Are retirement communities worth the cost?


As we age, we begin to need more and more help with the tasks we have always done on our own. At the same time, we may find ourselves a little isolated when children leave the house and we lose touch with old friends. Retirement communities are a way to get the help you need while still having plenty of opportunities to socialize with your neighbors.

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Typically, these are communities aged 55 and over that will let you live in a common environment, such as an apartment or condominium. These communities allow you to scale your lifestyle, and in some cases, the costs may be lower.

But the decision to move to a retirement community is not necessarily child’s play. Like most life decisions, there are pros and cons and there are costs to consider as well. Make sure you keep all of these things in mind before deciding what to do.

Accessibility

While cost isn’t the only consideration when moving to a retirement community, it’s often one of the first things that come to mind. Staying in a retirement community can be affordable, but it can also be expensive. The cost can vary widely based on factors such as the type of community and its location.

Costs in retirement communities may be lower than in other housing systems, but it depends on the type of community. For example, luxury retirement communities are typically more expensive than your typical community. If you need to live in an assisted living facility, it will probably cost more than an independent living community.

Where you live can also make a big difference. Retirement communities are on average much cheaper in states like South Dakota and Minnesota than in states like Maryland and Massachusetts. This is according to data from SeniorHomes.com. The national average monthly cost is $ 2,432 based on that data.

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There is still a lot to think about in terms of costs. Retirement communities may have HOA fees, and some have one-time moving fees. Make sure you are aware of all fees in advance.

Finally, if you are enrolled in Medicaid, you may be able to cover some of the costs. However, not all types of properties are covered in all states and restrictions apply. Check with your state to find out what is covered.

Services

Retirement communities can have a variety of services, depending on the type of community. There are over 55 retirement communities, assisted living facilities, nursing homes, senior co-housing communities and more.

However, some of the services you may find in your retirement community include:

  • art class
  • Fitness courses
  • Basketball, volleyball, etc.
  • Swimming pools
  • Fitness Centers
  • Golf courses
  • dog parks

These are a few examples, but there are countless services that can be included. Of course, retirement communities with a higher monthly cost will tend to have a wider range of services.

Socializing with neighbors

One of the biggest benefits of living in a retirement community is the opportunity to get to know your neighbors. Moving to the next stages in life can be difficult, especially if you are naturally outgoing. You may have lost most of the social circles you once had, and if you have children, they may have drifted apart, leaving your home empty.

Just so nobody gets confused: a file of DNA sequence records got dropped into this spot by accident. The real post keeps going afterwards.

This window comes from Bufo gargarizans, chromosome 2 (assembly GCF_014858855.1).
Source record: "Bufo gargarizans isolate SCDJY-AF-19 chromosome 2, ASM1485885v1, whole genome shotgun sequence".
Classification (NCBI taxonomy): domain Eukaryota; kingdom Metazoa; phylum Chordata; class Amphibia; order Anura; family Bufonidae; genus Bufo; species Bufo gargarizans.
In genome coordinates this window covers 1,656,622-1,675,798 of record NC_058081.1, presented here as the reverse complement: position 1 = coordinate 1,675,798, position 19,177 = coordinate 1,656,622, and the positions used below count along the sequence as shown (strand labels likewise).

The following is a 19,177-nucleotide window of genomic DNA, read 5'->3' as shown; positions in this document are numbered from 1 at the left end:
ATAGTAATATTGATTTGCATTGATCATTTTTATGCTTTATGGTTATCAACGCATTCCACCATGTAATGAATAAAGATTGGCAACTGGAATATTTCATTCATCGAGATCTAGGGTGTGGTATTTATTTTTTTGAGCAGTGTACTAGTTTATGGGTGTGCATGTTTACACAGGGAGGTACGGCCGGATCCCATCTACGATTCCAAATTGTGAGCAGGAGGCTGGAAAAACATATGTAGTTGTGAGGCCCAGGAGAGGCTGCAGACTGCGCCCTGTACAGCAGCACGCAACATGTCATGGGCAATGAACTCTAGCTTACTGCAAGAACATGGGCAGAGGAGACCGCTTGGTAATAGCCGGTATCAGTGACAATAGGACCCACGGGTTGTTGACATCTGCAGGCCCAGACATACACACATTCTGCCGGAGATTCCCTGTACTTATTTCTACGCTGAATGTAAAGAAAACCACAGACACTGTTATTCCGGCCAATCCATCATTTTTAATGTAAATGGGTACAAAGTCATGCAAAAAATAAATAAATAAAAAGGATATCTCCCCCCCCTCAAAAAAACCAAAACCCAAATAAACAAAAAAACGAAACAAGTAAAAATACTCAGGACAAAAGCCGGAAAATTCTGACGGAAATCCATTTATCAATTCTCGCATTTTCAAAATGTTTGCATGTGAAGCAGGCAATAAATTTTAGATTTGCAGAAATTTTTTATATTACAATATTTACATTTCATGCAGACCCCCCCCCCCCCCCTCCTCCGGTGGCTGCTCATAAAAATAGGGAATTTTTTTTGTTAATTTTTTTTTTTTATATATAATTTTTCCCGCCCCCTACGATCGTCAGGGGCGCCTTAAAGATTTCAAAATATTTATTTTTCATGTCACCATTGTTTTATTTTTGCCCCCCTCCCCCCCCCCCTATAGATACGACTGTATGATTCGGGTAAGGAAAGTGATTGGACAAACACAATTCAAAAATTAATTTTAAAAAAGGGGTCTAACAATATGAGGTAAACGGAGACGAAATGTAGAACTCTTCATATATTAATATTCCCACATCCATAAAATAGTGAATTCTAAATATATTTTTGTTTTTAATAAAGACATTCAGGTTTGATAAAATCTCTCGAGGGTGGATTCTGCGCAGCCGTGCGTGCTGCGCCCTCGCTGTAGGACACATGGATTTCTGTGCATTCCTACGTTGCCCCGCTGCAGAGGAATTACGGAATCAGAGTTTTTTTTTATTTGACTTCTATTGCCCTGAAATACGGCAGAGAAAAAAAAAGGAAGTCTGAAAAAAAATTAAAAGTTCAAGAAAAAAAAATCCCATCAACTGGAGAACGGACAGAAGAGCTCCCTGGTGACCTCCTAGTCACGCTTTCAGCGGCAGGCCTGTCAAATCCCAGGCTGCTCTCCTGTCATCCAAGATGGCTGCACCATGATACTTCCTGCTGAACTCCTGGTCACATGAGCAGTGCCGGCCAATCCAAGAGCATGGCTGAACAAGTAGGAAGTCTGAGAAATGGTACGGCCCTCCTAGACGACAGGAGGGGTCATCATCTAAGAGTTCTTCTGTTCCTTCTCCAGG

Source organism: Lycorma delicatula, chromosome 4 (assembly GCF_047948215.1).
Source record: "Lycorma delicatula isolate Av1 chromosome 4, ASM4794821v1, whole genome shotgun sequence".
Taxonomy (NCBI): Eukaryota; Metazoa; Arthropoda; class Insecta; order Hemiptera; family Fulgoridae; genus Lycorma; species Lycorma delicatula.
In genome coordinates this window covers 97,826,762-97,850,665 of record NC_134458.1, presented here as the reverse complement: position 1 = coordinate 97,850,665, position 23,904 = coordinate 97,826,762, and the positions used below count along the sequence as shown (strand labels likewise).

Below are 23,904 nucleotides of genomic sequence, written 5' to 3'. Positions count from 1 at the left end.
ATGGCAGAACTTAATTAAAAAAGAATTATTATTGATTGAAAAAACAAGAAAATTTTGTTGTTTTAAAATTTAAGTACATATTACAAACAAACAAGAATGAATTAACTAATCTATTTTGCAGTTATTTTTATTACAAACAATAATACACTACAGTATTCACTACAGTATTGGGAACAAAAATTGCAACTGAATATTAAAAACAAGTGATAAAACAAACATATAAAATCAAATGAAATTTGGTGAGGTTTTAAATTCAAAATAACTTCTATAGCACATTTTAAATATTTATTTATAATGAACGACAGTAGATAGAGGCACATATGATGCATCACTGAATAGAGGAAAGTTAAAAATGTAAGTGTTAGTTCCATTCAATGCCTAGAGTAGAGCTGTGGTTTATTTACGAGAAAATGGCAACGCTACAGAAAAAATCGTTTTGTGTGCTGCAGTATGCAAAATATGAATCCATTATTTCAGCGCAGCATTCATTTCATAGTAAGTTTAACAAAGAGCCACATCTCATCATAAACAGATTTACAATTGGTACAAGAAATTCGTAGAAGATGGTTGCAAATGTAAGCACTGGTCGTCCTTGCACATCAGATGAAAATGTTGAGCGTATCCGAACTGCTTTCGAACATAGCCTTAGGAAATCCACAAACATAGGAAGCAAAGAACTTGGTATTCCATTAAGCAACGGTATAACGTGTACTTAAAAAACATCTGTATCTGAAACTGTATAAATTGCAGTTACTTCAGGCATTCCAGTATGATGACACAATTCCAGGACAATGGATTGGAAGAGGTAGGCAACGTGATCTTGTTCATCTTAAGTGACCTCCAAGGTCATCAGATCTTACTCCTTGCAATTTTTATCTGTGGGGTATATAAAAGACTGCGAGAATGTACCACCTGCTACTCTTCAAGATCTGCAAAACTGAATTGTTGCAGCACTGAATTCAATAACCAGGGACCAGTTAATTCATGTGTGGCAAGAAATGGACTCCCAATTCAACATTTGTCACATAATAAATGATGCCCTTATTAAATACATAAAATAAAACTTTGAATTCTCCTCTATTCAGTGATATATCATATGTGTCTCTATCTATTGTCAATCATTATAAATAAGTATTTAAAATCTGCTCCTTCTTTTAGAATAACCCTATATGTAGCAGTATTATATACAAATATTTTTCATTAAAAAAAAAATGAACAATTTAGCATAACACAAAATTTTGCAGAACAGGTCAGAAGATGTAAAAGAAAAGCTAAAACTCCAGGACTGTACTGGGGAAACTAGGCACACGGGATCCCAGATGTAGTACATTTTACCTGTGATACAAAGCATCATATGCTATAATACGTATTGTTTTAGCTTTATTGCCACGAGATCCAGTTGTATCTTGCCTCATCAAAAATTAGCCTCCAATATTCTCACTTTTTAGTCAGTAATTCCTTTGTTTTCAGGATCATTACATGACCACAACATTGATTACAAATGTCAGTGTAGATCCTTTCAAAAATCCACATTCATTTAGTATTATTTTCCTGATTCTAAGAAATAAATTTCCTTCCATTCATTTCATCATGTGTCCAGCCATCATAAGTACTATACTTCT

Fortunately, retirement communities often offer ample opportunities to socialize with neighbors. “From a community perspective, look at what events, meetings and services they have that bring people together,” says Jay Zigmont, founder of Childfree Wealth. “Some communities offer joint meals, entertainment and more,” Zigmont says.

Zigmont also said these opportunities are great if you’re a people person, but not everyone fits that pattern. “If you’re more of an introvert and won’t participate, the community may not add value (and may actually take away what you want),” she said.

Safety and security

Safety is a concern no matter your age. The good news is that retirement communities are often set up to make them safe. For example, they can be gated and only allow approved guests to enter the premises. Compared to living in a neighborhood, you can generally feel safer with this setup.

Medical care

Taking care of medical needs can be a boon or a drawback for retirement communities, depending on what it offers and the extent of your needs. As with other types of services, there are different levels of care for different types of facilities. For example, assisted living facilities and nursing homes offer day-to-day care to those in need.

Other types of facilities may not have medical staff on site, but may provide transportation to nearby medical facilities. Typically, you will pay more for more extensive care. Therefore, although some types of seniors’ communities may not offer the level of care you need, the costs in such communities may also be lower.

pros and cons

We’ve looked at some of the pros and cons of retirement communities. Here’s a quick look at the pros and cons:

professionals

  • The cost of living can be lower than living alone
  • Some offer extensive services
  • It allows you to socialize with neighbors
  • It can be very safe
  • Some have medical personnel on site

versus

  • There can be unexpected costs, such as an HOA
  • Lack of age diversity
  • Homes can be smaller than single family homes

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This article originally appeared on GOBankingRates.com: Are Retirement Communities Worth the Cost?

The views and opinions expressed herein are the views and opinions of the author and do not necessarily reflect those of Nasdaq, Inc.

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